Monday, February 15, 2010

Prepping for Lent

During my years at North American Baptist College (formerly Taylor University College - now defunct) in Edmonton I was introduced to the ancient Christian tradition known as Lent.  For those of you who may not be aware of what Lent is, I would encourage you to do some personal research on the subject.

But, for the purposes of this blog...here is the condensed "JayFrizz" version of the season in plain English: There are traditionally forty days in Lent which are marked by fasting, both from foods and festivities, and by other acts of penance. The three traditional practices to be taken up with renewed vigour during Lent are prayer (justice towards God), fasting (justice towards self), and generosity (justice towards neighbour).


What is key in understanding the Lent season is that it is a precursor to the celebration of Easter (the death & resurrection of Jesus Christ).  The original intent for the Lent season was to provide the believer with a yearly opportunity to grow in one's commitment to Christ.  But, as with all good intentions, what is meant for good can sometimes do more harm.  What I mean is that if our focus during the Lent season is centered around practices and habits, and we do not engage our heart in these exercises...then our actions do not have any merit or any life-changing impact for ourselves.  Lent under these circumstances just becomes another thing we do to to make us feel like we're being a "good Christian."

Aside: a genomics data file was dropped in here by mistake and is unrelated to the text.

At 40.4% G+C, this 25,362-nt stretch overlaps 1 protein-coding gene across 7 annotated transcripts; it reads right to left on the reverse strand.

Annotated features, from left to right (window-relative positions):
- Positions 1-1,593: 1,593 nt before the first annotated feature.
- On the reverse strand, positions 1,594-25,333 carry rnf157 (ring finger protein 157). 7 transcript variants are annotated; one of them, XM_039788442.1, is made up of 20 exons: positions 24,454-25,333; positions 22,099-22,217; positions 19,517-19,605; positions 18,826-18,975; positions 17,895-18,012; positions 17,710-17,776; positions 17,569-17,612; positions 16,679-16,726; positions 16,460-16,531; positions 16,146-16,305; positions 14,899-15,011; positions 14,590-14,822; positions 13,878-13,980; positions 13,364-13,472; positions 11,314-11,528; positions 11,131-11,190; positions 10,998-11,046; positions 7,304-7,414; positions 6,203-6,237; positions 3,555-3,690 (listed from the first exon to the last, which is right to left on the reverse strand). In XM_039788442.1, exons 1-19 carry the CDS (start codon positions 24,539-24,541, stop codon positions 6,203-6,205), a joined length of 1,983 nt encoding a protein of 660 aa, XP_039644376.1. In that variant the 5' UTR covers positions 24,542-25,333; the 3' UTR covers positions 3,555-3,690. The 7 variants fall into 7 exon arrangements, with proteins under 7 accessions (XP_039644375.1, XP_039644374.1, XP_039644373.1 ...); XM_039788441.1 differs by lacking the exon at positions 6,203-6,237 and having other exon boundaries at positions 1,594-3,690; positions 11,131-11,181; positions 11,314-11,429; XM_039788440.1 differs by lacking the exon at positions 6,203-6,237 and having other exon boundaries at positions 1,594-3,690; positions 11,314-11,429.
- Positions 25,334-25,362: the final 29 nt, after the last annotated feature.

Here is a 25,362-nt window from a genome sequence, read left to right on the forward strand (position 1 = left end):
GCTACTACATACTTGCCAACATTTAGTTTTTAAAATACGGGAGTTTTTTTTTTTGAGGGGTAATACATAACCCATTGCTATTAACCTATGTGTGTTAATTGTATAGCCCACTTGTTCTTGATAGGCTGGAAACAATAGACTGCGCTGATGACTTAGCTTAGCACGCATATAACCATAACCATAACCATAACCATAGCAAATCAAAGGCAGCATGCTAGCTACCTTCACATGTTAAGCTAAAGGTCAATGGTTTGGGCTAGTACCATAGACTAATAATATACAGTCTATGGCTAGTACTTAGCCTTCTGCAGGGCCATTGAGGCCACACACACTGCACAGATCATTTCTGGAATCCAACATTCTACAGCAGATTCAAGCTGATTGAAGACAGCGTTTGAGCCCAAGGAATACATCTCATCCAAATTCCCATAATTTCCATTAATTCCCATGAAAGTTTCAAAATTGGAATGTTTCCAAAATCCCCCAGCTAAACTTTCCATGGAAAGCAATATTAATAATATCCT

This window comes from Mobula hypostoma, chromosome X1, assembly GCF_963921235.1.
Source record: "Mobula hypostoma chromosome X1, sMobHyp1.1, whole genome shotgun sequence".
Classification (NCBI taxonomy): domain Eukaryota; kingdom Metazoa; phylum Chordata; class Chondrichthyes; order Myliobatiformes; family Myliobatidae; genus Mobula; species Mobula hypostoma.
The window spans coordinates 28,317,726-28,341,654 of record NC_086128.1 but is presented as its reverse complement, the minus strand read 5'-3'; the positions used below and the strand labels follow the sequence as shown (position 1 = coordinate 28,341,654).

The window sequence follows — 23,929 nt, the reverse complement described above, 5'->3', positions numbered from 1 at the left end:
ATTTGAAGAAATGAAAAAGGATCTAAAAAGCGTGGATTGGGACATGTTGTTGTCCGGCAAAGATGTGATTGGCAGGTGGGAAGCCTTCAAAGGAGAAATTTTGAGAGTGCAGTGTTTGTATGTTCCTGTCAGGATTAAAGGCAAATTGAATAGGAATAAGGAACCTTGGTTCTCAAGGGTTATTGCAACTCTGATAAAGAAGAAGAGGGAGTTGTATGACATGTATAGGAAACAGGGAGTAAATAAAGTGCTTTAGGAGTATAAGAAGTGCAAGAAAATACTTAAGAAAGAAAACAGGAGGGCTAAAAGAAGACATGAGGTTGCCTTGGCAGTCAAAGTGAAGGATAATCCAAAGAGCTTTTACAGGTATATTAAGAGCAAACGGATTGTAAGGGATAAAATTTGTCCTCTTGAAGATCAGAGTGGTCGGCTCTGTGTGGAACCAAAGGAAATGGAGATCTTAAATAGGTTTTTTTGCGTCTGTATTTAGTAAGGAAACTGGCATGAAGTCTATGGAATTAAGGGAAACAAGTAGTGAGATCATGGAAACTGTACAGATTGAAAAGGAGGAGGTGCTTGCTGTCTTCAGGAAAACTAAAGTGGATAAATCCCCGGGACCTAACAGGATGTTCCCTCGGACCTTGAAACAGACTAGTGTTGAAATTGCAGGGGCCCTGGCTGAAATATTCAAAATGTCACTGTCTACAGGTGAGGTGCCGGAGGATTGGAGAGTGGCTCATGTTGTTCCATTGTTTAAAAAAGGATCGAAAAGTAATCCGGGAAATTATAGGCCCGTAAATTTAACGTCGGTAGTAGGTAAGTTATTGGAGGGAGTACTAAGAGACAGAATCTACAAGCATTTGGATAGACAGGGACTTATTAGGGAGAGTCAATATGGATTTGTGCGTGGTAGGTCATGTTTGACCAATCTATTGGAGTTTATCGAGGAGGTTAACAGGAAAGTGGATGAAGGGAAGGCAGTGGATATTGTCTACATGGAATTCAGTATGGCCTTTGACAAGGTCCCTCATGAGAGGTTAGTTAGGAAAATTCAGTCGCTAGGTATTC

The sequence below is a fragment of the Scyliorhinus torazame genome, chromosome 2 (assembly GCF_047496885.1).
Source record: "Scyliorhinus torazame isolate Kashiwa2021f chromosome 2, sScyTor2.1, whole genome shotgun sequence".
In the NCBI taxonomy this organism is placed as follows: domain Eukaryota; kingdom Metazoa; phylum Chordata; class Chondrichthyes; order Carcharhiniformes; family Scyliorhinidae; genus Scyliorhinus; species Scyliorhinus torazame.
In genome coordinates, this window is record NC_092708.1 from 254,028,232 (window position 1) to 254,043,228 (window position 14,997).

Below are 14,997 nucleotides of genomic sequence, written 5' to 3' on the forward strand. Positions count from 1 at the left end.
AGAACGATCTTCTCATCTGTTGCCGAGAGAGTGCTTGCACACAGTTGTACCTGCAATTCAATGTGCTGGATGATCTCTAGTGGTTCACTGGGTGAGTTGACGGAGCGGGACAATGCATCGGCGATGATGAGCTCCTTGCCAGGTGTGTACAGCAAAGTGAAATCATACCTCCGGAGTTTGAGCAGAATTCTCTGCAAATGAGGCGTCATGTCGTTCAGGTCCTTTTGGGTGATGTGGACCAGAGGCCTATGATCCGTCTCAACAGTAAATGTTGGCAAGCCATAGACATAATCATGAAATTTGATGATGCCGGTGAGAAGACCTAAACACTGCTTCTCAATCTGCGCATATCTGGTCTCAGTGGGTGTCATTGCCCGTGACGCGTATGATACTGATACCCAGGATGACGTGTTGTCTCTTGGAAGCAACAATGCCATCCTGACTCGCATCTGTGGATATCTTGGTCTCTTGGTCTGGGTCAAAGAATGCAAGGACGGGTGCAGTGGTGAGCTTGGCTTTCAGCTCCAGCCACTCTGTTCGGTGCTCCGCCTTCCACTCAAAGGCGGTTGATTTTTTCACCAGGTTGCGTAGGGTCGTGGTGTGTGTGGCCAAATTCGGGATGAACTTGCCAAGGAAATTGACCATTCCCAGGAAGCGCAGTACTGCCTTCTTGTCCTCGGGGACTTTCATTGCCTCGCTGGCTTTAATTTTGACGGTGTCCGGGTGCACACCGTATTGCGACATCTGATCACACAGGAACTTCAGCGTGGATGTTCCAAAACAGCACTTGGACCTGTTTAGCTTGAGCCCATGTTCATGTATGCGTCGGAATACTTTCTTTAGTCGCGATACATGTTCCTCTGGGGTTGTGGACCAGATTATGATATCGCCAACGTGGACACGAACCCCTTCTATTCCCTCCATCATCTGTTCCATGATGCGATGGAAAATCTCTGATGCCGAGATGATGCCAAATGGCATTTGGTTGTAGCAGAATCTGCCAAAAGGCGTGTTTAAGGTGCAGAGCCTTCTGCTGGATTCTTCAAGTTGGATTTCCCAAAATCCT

I watched my college peers gobble up this opportunity to earn "spiritual points" in the eyes of the professors.  Girls were giving up eating sugar in the name of Jesus, while guys were making outrageous commits in an effort to gain leadership credibility with members of the opposite sex.  In this all I learned one very valuable lesson: Man looks at the outward appearance, but the Lord looks at the heart.


No matter what we do, we may be able to disguise our motives from our peers, but not from our Creator.  This Lent season, I encourage you to consider what it means for you to grow in your personal commitment to Christ.  Stay connected; stay grounded and stay focused.  May Christ be the center of all you do, and may your inspiration, motivation and desire be rooted in Him.

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